Choosing a Brand of Chef Knives
Brands of professional chef knives
Asking a chef to recommend knives is like asking a musician to recommend instruments. Is a piano better than a violin? Is a Japanese knife better than a German one? As long as a knife is sharp and well-made, the only reason to choose a particular model is personal preference.
Buying from a brand with a strong reputation guarantees good quality, freeing you to choose whatever style of knife you prefer.
Founded in the 1700s, this is not just one of the world’s oldest knifesmiths, but one of the world’s oldest companies. They sell 11 different lines of knives, so style varies a lot within the brand. Generally, though, Henckel’s represents traditional German knife manufacture, with a relatively thick blade and broad handle for control and power. In 2004 it acquired the prestigious Japanese manufacturer Nippa, and launched the Miyabi brand to market Japanese-style knives made with Henckel’s centuries of expertise.
Founded over 200 years ago, Wusthof is still run by descendants of the founder; like Henckel’s, it is based in Solingen, a city known as the knife capital of Germany. Though the company has a long history, its products are ultra-modern.
Blades forged in a single piece are measured by lasers for accuracy before being sharpened by robots. This means Wusthof knives all have uniformly high quality.
Messermeister is a relative newcomer to the ancient German knife industry, founded in just 1981. It’s American-run but its products are manufactured in Germany and Portugal, using the traditional hot-drop and hammer-forging techniques.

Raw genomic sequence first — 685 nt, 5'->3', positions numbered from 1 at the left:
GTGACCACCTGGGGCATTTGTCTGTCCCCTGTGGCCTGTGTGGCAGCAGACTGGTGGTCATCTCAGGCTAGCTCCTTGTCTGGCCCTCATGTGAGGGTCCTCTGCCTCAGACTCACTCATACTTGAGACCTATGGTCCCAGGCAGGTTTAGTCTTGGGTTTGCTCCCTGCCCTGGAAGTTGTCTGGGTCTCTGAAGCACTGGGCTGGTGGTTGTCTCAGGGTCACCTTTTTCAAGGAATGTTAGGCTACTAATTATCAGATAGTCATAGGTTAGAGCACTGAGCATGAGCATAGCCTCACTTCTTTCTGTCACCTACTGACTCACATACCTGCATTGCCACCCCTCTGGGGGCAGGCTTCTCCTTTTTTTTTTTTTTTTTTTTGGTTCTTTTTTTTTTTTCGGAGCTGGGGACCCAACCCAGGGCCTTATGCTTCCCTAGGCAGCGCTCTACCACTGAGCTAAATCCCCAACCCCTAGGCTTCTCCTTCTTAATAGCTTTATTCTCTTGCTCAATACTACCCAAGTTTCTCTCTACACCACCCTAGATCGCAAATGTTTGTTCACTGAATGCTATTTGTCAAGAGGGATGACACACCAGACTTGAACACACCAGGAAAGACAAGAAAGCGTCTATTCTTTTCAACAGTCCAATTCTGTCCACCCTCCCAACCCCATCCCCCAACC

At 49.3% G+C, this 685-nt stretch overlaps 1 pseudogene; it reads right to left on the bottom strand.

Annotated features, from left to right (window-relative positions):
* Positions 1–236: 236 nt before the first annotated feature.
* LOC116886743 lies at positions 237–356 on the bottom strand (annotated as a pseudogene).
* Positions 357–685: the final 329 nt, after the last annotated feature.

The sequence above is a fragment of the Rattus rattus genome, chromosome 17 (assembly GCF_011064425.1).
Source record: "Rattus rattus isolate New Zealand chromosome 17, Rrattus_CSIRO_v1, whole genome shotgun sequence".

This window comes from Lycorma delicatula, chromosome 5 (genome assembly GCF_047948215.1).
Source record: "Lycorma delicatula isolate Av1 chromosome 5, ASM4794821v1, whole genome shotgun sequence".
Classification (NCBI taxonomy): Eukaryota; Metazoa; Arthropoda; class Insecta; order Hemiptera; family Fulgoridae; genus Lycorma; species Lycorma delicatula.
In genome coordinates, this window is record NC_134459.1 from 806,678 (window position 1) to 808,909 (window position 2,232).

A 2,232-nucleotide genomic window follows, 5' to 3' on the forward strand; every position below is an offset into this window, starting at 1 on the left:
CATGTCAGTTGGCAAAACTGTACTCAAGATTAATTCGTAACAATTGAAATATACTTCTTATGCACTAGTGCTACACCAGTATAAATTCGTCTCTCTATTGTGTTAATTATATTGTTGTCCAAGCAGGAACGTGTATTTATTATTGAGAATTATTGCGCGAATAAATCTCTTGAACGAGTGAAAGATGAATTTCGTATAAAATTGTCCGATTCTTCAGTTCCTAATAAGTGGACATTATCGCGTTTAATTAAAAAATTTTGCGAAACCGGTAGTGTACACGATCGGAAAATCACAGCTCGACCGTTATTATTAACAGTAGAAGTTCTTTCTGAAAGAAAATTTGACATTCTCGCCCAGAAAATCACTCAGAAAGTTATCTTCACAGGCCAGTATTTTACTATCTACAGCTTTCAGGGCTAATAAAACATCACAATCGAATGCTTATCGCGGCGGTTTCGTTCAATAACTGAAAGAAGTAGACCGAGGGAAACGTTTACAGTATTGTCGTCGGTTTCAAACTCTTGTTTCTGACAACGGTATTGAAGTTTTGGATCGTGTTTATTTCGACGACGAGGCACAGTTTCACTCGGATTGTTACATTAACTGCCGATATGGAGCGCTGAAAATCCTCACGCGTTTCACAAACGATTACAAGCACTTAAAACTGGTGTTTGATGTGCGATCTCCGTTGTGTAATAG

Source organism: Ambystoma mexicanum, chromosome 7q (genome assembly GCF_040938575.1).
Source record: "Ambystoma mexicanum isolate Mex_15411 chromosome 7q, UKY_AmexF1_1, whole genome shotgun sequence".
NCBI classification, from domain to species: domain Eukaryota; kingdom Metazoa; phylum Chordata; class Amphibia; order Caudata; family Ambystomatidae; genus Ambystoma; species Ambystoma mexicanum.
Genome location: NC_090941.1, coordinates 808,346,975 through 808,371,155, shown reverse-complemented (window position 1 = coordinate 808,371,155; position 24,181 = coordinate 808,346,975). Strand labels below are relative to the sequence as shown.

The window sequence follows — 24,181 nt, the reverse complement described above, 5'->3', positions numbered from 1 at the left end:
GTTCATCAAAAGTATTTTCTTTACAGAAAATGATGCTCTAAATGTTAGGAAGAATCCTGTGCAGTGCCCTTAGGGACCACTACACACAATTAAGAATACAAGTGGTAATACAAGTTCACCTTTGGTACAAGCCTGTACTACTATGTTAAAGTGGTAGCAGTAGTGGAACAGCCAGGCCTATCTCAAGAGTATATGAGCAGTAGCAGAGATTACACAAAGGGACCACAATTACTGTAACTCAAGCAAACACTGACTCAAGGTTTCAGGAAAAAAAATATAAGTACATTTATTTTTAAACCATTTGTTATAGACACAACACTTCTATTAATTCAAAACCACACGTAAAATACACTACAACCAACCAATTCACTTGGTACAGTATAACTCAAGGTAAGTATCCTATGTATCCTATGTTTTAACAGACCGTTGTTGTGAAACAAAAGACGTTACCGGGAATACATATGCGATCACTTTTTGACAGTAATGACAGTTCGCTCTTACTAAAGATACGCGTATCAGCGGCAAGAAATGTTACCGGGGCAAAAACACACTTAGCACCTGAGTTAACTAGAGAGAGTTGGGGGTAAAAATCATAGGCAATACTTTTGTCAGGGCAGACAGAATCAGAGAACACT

Messermeister has diversified into other kitchen implements, from silicon tongs to melon ballers, but it’s still best known for its reliable, well-priced kitchen knives.
Victorinox is best known as a manufacturer of small knives – in addition to the famous Swiss Army knife, they are also loved for their razor-sharp and flexible paring knives. By contrast, its chef’s knives are a bit of a well-kept secret, surprising for the largest knife manufacturer in Europe. Their knives are high-carbon stainless steel, forged in a single piece, with handles guaranteed not to crack or separate.
Though you wouldn’t guess from its name, Global is one of Japan’s most prominent knife manufacturers, making both Asian and European style blades. Founded in 1985, it uses traditional Japanese swordsmithing techniques to make sleek, modern designs. Global knives are instantly recognisable by their all-steel construction and dimpled handle grips. Their blades have an acute edge rather than a bevelled edge (which is more common in European knives) which means they stay sharper for longer.
MAC is based in Seki, the Japanese capital of knife manufacture, where its craftsmen hand-finish each piece. MAC knives use thinner steel than most other manufacturers, meaning their knives slice easily without sticking – ideal for cutting raw meat or fish. Their fine edge makes them extremely popular with professional chefs, but they aren’t widely available in shops.
Shun’s blades use damask steel, which not only gives a beautiful rippled finish but also makes them harder than most knives of similar thinness. Though it manufactures both Asian and European styles, its lightweight steel and sleek handles mean that all its products have the distinctive lightness of Japanese knives.